Here is a suture right here.0936

You can see that this is a very peculiar shape compared to the other bones.0938

Each one is a maxilla.0945

You can see that they hold the upper teeth, form the inferior portion of the orbit here and make up the upper jaw and hard palate.0948

There is a soft palate that is more posterior further back.0960

We will get to that later.0965

The last set of sinuses is located in the maxillae.0966

That is a total of 8 sinuses in the skull for 4 pairs.0971

The palatine bones those do connect with the parts of the nasal cavity.0975

It is like a golf post.0982

You can see that shape here from this particular view those 2 bones that fit in.0984

You got the parts that are lateral that hugs the ethmoid bone and connected to the maxillae which we just covered,0991

posterior to the maxilla, hard palate portion, you got the palatine making up a part of the hard palate that is further back.1002

Nasal cavity bones are some more bones associated with all that twisting turning stuff behind the fleshy cartilage nose.1012

The nasal bones if you notice the bridge of the nose right up here is very hard.1025

All of these in here are skin and cartilage but right here, which has a lot to do with the shape of your nose are 2 nasal bones.1032

When someone breaks their nose, chances are they are breaking their nasal bones possibly parts of the ethmoid deeper.1040

The only bones in the proper nose are right here and there are 2 of them.1047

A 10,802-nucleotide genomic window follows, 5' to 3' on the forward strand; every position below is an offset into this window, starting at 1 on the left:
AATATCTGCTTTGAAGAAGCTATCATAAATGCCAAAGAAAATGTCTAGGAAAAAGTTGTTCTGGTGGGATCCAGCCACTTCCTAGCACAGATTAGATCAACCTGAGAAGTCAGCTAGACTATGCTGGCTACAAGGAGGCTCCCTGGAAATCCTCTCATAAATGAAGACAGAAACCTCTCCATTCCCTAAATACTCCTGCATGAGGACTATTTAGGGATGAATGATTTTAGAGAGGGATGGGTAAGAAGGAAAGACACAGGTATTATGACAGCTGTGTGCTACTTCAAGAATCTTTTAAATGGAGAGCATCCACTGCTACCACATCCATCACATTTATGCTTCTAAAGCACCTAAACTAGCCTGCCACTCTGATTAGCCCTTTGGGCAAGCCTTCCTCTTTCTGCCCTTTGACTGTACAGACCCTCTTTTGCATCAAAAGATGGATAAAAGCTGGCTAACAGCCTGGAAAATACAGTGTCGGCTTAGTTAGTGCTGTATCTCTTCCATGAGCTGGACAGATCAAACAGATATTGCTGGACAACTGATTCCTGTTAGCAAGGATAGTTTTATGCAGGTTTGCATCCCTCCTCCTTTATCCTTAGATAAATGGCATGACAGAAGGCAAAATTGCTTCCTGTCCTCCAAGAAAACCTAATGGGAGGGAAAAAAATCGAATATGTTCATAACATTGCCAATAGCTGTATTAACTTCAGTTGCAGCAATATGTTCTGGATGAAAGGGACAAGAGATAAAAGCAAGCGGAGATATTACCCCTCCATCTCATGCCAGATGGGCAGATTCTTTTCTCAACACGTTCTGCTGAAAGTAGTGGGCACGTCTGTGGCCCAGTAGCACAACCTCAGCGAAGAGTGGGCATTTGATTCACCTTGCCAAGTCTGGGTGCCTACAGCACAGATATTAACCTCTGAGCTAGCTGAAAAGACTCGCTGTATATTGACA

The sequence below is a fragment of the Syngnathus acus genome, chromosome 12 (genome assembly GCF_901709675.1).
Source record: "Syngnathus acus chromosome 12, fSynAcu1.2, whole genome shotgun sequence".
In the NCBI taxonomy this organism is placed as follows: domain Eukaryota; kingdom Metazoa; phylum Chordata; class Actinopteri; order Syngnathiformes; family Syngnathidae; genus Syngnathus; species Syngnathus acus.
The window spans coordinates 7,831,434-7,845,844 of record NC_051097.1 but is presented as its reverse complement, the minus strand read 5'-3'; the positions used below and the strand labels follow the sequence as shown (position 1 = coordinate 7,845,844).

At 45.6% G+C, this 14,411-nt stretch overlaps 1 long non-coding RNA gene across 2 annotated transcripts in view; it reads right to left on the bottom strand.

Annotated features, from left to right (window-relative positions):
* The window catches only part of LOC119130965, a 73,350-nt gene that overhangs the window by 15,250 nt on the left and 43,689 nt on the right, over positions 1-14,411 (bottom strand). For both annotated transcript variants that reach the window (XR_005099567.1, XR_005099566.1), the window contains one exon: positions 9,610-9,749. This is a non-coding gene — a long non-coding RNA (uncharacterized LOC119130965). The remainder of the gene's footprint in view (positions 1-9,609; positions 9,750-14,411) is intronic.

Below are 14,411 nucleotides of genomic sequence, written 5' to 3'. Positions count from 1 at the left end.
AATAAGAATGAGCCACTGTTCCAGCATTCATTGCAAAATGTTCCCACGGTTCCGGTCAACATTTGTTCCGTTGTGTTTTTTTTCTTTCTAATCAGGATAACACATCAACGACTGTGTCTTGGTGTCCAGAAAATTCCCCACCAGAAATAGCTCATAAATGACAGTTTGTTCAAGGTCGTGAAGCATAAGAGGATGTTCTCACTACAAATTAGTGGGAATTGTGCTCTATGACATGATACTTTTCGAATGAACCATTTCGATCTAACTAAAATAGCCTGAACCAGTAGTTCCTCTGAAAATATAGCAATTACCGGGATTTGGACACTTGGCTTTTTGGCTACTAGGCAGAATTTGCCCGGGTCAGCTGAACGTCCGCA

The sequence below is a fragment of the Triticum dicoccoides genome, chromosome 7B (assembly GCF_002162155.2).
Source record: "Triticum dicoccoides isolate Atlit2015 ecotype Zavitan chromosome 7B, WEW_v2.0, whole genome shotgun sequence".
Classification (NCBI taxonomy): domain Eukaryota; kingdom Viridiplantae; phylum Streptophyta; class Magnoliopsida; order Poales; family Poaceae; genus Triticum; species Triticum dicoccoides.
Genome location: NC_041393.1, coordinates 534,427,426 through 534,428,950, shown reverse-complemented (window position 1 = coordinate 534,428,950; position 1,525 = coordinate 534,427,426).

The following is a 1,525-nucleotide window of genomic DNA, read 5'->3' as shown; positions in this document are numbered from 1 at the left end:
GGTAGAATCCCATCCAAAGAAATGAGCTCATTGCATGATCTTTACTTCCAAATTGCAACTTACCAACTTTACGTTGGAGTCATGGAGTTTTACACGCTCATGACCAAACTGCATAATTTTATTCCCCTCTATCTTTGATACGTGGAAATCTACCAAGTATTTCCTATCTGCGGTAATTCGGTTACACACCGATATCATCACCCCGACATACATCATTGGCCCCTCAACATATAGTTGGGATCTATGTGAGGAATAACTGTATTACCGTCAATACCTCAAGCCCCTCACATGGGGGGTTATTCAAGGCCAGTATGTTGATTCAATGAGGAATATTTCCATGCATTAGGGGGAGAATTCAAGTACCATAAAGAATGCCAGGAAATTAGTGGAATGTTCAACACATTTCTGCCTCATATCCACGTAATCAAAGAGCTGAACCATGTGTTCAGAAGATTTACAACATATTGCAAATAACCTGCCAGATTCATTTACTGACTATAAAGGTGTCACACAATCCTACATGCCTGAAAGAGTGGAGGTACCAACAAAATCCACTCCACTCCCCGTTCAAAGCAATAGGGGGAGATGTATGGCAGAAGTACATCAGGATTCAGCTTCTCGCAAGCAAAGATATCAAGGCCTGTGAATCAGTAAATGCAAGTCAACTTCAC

Because of the sagittal cross section we are only seeing one but here is one of those nasal bones and you could see it articulates with the frontal bone.1054

The vomer which we are going to see a little bit more clearly in a future image here is right beneath the ethmoid1062

and forms the most inferior part of that bony septum but it is connected to the maxillae but is further back.1071

Finally the inferior nasal conchae, each one is a concha.1080

If we look at the ethmoid bone as being that twisty turning bone with the perpendicular plate in the middle,1085

here is that crista galli, if you touch the side it is kind of the E.1098

That is how I remember that is the ethmoid because the ethmoid looks like an E tilted.1103

The inferior nasal conchae are these little units coming off the most inferior part of the ethmoid bone.1108

The very tiny bones they call them the inferior nasal conchae because they are on the bottom part of it.1121

This one here is the sella turcica.1126